McCreevy: How to get the best from Sepa

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DUBLIN – “How we can make the best of Sepa?” That was the question asked by European Union commissioner for the internal market and services, Charlie McCreevy, on Friday. McCreevy was addressing the Irish National Payments Conference on the subject of the Single Euro Payments Area (Sepa).

“Sepa is a tremendous opportunity for Europe and countries like Ireland, but it remains one of the best kept secrets in the single market,” said McCreevy.

“A recent study carried out by Capgemini for the Commission estimates that if we can migrate quickly to Sepa, the potential benefits in payments markets alone are €123 billion over the next six years.

“But this is not the end of the story, if we can use Sepa as a platform for e-invoicing, then the study estimates that a further €238 billion of savings could be achieved. In addition, Sepa could be used as a platform for e-lending and trade financing. In the public sector, Sepa could be used to drive e-government and the development of transactional services in areas such as e-procurement, taxation, and customs,” said McCreevy.

McCreevy went on to outline a number of “next steps” necessary to realise Sepa’s benefits for the European market, including the importance of members quickly implementing the Payments Services Directive (PSD).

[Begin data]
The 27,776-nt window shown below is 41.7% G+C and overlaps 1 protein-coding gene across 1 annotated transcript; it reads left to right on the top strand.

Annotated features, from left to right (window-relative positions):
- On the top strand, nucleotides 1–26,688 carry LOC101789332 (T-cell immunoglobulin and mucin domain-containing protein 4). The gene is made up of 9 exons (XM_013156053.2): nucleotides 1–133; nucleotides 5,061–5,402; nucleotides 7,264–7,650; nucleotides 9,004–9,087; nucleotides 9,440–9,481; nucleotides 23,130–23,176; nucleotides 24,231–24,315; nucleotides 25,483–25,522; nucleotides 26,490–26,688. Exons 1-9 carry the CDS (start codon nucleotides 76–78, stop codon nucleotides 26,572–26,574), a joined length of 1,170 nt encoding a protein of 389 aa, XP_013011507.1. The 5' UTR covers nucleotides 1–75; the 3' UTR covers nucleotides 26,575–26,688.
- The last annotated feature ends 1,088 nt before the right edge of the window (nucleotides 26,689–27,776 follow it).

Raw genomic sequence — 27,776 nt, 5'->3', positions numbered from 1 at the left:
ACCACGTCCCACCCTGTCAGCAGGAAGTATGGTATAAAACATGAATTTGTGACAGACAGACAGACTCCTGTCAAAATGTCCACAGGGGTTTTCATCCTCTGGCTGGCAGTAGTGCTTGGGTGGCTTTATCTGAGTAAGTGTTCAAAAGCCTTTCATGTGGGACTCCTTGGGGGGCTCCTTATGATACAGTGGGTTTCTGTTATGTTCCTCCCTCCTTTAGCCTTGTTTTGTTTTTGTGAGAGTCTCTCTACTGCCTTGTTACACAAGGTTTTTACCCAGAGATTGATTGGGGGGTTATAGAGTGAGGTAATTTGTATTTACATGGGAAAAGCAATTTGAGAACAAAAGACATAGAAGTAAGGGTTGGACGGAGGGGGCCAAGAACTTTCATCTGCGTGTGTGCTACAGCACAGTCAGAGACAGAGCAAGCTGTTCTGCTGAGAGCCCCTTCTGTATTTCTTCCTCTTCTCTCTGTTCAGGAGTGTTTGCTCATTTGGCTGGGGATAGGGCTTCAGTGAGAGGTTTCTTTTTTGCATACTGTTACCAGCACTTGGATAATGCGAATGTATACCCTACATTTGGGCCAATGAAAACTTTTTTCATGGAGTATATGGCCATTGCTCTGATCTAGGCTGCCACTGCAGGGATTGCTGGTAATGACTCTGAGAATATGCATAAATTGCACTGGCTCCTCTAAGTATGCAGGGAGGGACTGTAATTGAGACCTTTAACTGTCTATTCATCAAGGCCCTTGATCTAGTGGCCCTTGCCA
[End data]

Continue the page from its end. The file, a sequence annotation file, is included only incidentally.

“There are many exciting developments taking place in payments markets, such as mobile payments, pre-paid cards, contactless cards and e-invoicing. Our hope is that the PSD will foster market innovation by providing a prudential framework facilitating the access of new players into payments markets,” said McCreevy.

The commissioner then outlined what the market has so far achieved. McCreevy highlighted the 4,000 banks already on board Sepa’s credit-transfer scheme and the hundreds of thousands of daily Sepa transfers, before outlining – as he sees it – what the market still needs to do by 2010.

“We need to avoid a long migration period as this is particularly costly for the banking industry. The longer the transition period, the longer banks have to bear duplicate costs for operating existing legacy payment systems as well as the new Sepa systems. This will result in sub-optimal Sepa pricing.”

The commissioner spoke of the role public authorities can play as catalysts for Sepa’s adoption, citing their 15-20% share of all payments made and the wider consumer benefits. He also conceded the necessity for a balanced cost-benefit approach to Sepa migration.

“We are not arguing that public authorities should blindly adopt Sepa products whatever the cost. On the contrary, early adoption of the new Sepa payment instruments must be subject to respect of the non-deterioration principle as compared to the cost and service level of existing payment instruments. We fully support the non-deterioration principle. Therefore, banks should in the first place develop attractive products and market them actively so that there is a natural momentum for customers to migrate to Sepa,” said McCreevy.

The commissioner also spoke about the European Commission’s ruling against MasterCard’s multilateral interchange fee (MIF), the desire for standardisation in Europe and recent reports of European banks’ correspondence with the EC over the creation of a European alternative to the Visa-MasterCard duopoly.

“Of course, as regards the possible emergence of a genuine European scheme, I fully recognise that where banks are called upon to make fresh investment to create a new EU debit card player, clarity on possible business models and a possible MIF that is compatible with EU competition law is crucial.”

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